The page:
I just don't think there's a TOS timeline anymore. From the Eugenics wars that never happened to another thousand changes here and there.

There are more threads and offshoots in the Trekverse now than the mycelium network. 

The mycelium network is a nice metaphor for the Trek multiverse; it spans dimensions and timelines but it’s all interconnected...

 

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So bottom line, you've got this cool new ship that can explore the multiverse the same way the Enterprise can explore the Universe but some people are against using it? Why exactly? If the Discovery can explore the Multiverse, having them explore the TOS universe for an episode or two would solve all of the continuity problems all at once. 

We already have the prime universe, the mirror universe and the Kelvin universe. Saying that the Prime universe split when the Enterprise went back to fight the Borg thereby creating the Enterprise universe adds one more. Why limit it to four universes? The limit is that you only have one ship capable of exploring the universes. 

It's easy enough to put limitations. The Discovery is limited at first to 4 or 5 universes. Discovery-Prime, Mirror, TOS-Prime and maybe one or two more. As they make more trips and gather more information, they can slowly add new universes to explore. Every season, a new universe to explore. Each year is a reset that isn't.

Maybe they explore Discovery-Prime2 and in that Universe Stamets died but Culber didn't. Culber 2 happily joins the crew but there are subtle differences between 1 and 2. Culber 2 hates opera. Both Stamets and Culber 2 have important memories of their relationship that the other one doesn't have. They have different memories of how they met. It's like marrying the identical twin of your deceased spouse, only closer. How will they handle the differences emotionally? 

If the love of your life dies, will you be happy to find someone that's a lot like the one you love but with some real differences. Maybe Culber was exactly the same until he was a prisoner of a minor war when he was 19 years old and that changed him.  What is the ethics of the situation where you can kind of sort of replace people you lost? There is a car accident where you survived but your spouse and child died. Somewhere out there there is a universe where you died but your spouse and child lived. Should you go looking for it if you can? You can explore all sorts of moral issues when you can explore a new universe every season. 

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2 hours ago, scenario said:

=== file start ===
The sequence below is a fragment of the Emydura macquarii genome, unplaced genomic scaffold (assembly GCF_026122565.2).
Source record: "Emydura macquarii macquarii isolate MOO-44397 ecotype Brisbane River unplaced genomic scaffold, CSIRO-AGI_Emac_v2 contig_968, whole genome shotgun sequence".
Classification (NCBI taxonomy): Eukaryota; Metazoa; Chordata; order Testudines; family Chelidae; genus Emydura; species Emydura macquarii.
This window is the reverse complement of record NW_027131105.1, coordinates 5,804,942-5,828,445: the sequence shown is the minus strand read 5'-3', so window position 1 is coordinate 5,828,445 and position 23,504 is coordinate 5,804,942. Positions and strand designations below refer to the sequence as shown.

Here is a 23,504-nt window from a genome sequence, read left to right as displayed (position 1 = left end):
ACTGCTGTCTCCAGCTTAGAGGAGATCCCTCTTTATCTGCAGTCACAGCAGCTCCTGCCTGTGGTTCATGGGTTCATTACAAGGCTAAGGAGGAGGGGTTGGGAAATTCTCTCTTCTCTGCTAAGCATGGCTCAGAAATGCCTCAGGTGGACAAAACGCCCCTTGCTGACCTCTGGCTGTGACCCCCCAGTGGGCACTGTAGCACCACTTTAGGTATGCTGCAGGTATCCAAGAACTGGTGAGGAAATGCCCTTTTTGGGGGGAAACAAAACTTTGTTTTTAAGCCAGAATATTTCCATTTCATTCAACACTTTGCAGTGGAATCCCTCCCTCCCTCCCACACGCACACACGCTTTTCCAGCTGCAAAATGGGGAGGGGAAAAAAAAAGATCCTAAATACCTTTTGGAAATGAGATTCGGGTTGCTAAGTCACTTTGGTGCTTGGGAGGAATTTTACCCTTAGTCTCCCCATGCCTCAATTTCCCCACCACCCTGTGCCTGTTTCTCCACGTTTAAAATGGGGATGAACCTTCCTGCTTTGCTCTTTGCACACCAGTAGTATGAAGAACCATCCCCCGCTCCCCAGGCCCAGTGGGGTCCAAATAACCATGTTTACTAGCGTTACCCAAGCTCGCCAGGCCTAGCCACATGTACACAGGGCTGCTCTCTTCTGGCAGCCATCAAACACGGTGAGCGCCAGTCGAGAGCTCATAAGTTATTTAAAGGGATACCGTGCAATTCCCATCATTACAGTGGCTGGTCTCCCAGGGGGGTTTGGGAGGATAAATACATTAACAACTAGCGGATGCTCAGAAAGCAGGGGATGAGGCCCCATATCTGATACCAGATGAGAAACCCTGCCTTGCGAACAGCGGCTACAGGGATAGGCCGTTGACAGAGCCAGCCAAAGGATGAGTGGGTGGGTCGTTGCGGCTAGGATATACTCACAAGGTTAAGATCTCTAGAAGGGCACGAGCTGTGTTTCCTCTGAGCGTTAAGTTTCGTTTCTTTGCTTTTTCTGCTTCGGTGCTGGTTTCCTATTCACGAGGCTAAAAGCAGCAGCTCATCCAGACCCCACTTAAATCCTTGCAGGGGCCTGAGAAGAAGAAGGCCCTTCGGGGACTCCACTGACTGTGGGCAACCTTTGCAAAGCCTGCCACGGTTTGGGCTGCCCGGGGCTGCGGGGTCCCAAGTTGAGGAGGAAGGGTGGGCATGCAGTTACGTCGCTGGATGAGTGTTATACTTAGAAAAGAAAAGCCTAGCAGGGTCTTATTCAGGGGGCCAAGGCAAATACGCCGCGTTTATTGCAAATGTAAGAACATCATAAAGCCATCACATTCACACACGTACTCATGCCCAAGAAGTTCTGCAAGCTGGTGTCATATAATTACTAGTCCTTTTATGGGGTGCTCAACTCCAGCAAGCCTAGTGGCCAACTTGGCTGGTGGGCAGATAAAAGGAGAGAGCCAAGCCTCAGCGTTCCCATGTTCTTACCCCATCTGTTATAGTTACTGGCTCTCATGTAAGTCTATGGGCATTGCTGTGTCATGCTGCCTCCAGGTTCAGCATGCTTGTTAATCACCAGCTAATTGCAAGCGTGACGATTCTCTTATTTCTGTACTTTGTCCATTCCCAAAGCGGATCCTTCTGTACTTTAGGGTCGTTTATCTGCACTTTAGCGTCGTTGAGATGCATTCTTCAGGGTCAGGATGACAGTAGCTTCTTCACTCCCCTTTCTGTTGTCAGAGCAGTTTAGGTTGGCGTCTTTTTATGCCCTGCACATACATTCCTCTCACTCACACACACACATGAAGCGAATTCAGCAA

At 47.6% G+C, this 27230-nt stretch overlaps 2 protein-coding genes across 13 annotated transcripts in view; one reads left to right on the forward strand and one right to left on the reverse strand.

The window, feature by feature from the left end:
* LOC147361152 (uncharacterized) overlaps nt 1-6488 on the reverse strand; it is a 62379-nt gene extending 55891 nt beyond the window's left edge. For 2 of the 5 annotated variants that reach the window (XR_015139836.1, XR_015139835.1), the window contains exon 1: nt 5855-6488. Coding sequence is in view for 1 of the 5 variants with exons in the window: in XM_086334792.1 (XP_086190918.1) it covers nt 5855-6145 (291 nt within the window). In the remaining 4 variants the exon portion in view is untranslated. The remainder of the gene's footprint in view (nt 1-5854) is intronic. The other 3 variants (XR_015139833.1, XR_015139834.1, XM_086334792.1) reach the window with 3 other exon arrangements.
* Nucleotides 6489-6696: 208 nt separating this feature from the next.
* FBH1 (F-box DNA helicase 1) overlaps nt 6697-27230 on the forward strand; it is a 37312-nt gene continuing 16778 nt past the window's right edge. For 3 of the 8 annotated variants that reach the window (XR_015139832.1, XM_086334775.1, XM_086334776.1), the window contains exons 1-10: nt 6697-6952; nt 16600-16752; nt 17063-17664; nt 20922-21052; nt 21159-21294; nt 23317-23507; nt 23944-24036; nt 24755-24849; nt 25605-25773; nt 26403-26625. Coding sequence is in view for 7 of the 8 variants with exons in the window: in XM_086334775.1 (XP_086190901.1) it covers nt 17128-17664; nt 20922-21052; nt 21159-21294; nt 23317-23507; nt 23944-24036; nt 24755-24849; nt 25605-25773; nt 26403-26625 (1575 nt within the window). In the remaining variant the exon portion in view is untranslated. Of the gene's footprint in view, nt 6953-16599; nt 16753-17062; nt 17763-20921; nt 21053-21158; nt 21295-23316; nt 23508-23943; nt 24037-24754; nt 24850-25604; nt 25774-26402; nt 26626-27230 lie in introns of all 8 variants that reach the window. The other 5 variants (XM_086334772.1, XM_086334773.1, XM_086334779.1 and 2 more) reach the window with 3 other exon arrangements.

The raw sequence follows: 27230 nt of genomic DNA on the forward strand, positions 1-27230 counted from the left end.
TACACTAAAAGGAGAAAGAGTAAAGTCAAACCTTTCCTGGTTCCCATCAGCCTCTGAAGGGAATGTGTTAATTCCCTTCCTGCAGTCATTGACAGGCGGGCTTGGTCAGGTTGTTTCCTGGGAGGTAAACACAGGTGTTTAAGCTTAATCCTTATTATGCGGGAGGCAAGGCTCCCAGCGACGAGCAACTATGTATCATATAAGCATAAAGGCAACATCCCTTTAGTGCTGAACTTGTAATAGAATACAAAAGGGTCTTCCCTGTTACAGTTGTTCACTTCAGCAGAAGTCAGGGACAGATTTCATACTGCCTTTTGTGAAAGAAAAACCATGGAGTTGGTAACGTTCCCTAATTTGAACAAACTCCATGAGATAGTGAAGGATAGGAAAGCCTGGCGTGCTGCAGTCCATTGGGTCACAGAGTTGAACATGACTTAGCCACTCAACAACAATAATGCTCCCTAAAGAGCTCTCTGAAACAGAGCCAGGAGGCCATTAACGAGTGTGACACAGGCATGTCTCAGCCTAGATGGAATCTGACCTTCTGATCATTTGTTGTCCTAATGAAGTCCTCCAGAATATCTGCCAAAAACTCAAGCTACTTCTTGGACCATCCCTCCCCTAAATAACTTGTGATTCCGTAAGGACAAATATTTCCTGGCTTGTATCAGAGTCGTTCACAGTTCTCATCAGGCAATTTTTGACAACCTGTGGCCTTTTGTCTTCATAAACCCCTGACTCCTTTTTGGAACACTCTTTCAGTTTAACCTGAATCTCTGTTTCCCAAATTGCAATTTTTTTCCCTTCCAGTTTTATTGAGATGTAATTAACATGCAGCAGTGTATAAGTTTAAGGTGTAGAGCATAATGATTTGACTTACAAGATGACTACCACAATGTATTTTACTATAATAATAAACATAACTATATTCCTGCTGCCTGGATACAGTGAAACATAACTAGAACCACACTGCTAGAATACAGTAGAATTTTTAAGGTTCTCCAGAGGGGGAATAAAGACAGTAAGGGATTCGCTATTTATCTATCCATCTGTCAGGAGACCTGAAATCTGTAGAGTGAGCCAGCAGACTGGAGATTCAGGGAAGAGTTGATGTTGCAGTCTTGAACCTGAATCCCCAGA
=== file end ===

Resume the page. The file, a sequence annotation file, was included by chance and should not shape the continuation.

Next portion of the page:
So bottom line, you've got this cool new ship that can explore the multiverse the same way the Enterprise can explore the Universe but some people are against using it? Why exactly? If the Discovery can explore the Multiverse, having them explore the TOS universe for an episode or two would solve all of the continuity problems all at once. 

If they did that, they would be admitting that this is a reboot outside of the Prime timeline. That is not the way this show was sold to us. Also, why explore the multiverse when they've only explored 1 out of 2 trillion galaxies in their home reality?

 

Sorry about the formatting of my replies below, apparently this board doesn't like manual quoting...

Quote

We already have the prime universe, the mirror universe and the Kelvin universe. Saying that the Prime universe split when the Enterprise went back to fight the Borg thereby creating the Enterprise universe adds one more. Why limit it to four universes? The limit is that you only have one ship capable of exploring the universes. 

It's easy enough to put limitations. The Discovery is limited at first to 4 or 5 universes. Discovery-Prime, Mirror, TOS-Prime and maybe one or two more. As they make more trips and gather more information, they can slowly add new universes to explore. Every season, a new universe to explore. Each year is a reset that isn't.

That's Sliders. What investment does the viewer have in learning about this universe if they are only going to be there for a few episodes. A trip the MU here and there is a nice break, but I wouldn't want the entire show to be about that. I didn't wait over a decade for a Sliders reboot.

 

Maybe they explore Discovery-Prime2 and in that Universe Stamets died but Culber didn't. Culber 2 happily joins the crew but there are subtle differences between 1 and 2. Culber 2 hates opera. Both Stamets and Culber 2 have important memories of their relationship that the other one doesn't have. They have different memories of how they met. It's like marrying the identical twin of your deceased spouse, only closer. How will they handle the differences emotionally? 

If the love of your life dies, will you be happy to find someone that's a lot like the one you love but with some real differences. Maybe Culber was exactly the same until he was a prisoner of a minor war when he was 19 years old and that changed him.  What is the ethics of the situation where you can kind of sort of replace people you lost? There is a car accident where you survived but your spouse and child died. Somewhere out there there is a universe where you died but your spouse and child lived. Should you go looking for it if you can? You can explore all sorts of moral issues when you can explore a new universe every season.